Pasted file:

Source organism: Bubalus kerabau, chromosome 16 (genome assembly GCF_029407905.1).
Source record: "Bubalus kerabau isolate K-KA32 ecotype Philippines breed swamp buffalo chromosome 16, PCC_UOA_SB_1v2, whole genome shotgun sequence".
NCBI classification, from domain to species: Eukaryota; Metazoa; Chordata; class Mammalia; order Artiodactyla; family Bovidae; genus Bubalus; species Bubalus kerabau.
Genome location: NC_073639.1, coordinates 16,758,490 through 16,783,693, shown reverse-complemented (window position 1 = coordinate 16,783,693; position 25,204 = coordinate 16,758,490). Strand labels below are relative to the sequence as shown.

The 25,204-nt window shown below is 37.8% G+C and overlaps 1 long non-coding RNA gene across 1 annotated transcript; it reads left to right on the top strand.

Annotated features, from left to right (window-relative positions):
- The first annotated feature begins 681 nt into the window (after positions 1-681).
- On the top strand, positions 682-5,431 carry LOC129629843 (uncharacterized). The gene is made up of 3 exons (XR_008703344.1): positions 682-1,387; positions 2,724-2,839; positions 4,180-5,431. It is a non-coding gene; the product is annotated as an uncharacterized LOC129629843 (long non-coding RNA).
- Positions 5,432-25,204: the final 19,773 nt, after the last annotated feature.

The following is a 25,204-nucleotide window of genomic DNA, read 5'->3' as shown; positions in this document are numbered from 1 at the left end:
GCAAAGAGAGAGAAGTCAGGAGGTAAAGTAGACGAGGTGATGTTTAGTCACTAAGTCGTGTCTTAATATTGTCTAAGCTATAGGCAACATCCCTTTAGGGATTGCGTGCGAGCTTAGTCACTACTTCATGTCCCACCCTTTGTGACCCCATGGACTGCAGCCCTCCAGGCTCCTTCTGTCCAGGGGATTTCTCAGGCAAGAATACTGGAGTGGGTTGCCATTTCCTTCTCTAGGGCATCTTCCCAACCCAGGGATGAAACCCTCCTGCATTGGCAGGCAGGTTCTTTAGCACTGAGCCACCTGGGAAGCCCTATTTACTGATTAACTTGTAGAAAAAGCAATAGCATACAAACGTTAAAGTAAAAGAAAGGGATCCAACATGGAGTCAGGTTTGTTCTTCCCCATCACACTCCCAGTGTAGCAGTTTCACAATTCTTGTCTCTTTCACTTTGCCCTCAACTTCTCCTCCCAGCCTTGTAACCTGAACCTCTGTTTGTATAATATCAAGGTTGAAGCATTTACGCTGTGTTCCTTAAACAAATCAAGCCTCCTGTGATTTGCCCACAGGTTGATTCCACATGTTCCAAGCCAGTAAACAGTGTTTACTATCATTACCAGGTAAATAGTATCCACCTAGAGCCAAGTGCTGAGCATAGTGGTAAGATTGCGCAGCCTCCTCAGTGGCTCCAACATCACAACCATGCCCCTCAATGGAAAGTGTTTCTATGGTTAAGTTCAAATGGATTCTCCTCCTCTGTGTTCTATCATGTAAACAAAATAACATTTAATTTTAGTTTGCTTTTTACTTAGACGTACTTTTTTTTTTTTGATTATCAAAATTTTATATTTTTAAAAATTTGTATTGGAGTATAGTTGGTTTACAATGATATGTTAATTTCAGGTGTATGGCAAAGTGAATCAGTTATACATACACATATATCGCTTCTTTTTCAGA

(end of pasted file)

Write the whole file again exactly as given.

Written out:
Source organism: Bubalus kerabau, chromosome 16 (genome assembly GCF_029407905.1).
Source record: "Bubalus kerabau isolate K-KA32 ecotype Philippines breed swamp buffalo chromosome 16, PCC_UOA_SB_1v2, whole genome shotgun sequence".
NCBI classification, from domain to species: Eukaryota; Metazoa; Chordata; class Mammalia; order Artiodactyla; family Bovidae; genus Bubalus; species Bubalus kerabau.
Genome location: NC_073639.1, coordinates 16,758,490 through 16,783,693, shown reverse-complemented (window position 1 = coordinate 16,783,693; position 25,204 = coordinate 16,758,490). Strand labels below are relative to the sequence as shown.

The 25,204-nt window shown below is 37.8% G+C and overlaps 1 long non-coding RNA gene across 1 annotated transcript; it reads left to right on the top strand.

Annotated features, from left to right (window-relative positions):
- The first annotated feature begins 681 nt into the window (after positions 1-681).
- On the top strand, positions 682-5,431 carry LOC129629843 (uncharacterized). The gene is made up of 3 exons (XR_008703344.1): positions 682-1,387; positions 2,724-2,839; positions 4,180-5,431. It is a non-coding gene; the product is annotated as an uncharacterized LOC129629843 (long non-coding RNA).
- Positions 5,432-25,204: the final 19,773 nt, after the last annotated feature.

The following is a 25,204-nucleotide window of genomic DNA, read 5'->3' as shown; positions in this document are numbered from 1 at the left end:
GCAAAGAGAGAGAAGTCAGGAGGTAAAGTAGACGAGGTGATGTTTAGTCACTAAGTCGTGTCTTAATATTGTCTAAGCTATAGGCAACATCCCTTTAGGGATTGCGTGCGAGCTTAGTCACTACTTCATGTCCCACCCTTTGTGACCCCATGGACTGCAGCCCTCCAGGCTCCTTCTGTCCAGGGGATTTCTCAGGCAAGAATACTGGAGTGGGTTGCCATTTCCTTCTCTAGGGCATCTTCCCAACCCAGGGATGAAACCCTCCTGCATTGGCAGGCAGGTTCTTTAGCACTGAGCCACCTGGGAAGCCCTATTTACTGATTAACTTGTAGAAAAAGCAATAGCATACAAACGTTAAAGTAAAAGAAAGGGATCCAACATGGAGTCAGGTTTGTTCTTCCCCATCACACTCCCAGTGTAGCAGTTTCACAATTCTTGTCTCTTTCACTTTGCCCTCAACTTCTCCTCCCAGCCTTGTAACCTGAACCTCTGTTTGTATAATATCAAGGTTGAAGCATTTACGCTGTGTTCCTTAAACAAATCAAGCCTCCTGTGATTTGCCCACAGGTTGATTCCACATGTTCCAAGCCAGTAAACAGTGTTTACTATCATTACCAGGTAAATAGTATCCACCTAGAGCCAAGTGCTGAGCATAGTGGTAAGATTGCGCAGCCTCCTCAGTGGCTCCAACATCACAACCATGCCCCTCAATGGAAAGTGTTTCTATGGTTAAGTTCAAATGGATTCTCCTCCTCTGTGTTCTATCATGTAAACAAAATAACATTTAATTTTAGTTTGCTTTTTACTTAGACGTACTTTTTTTTTTTTGATTATCAAAATTTTATATTTTTAAAAATTTGTATTGGAGTATAGTTGGTTTACAATGATATGTTAATTTCAGGTGTATGGCAAAGTGAATCAGTTATACATACACATATATCGCTTCTTTTTCAGA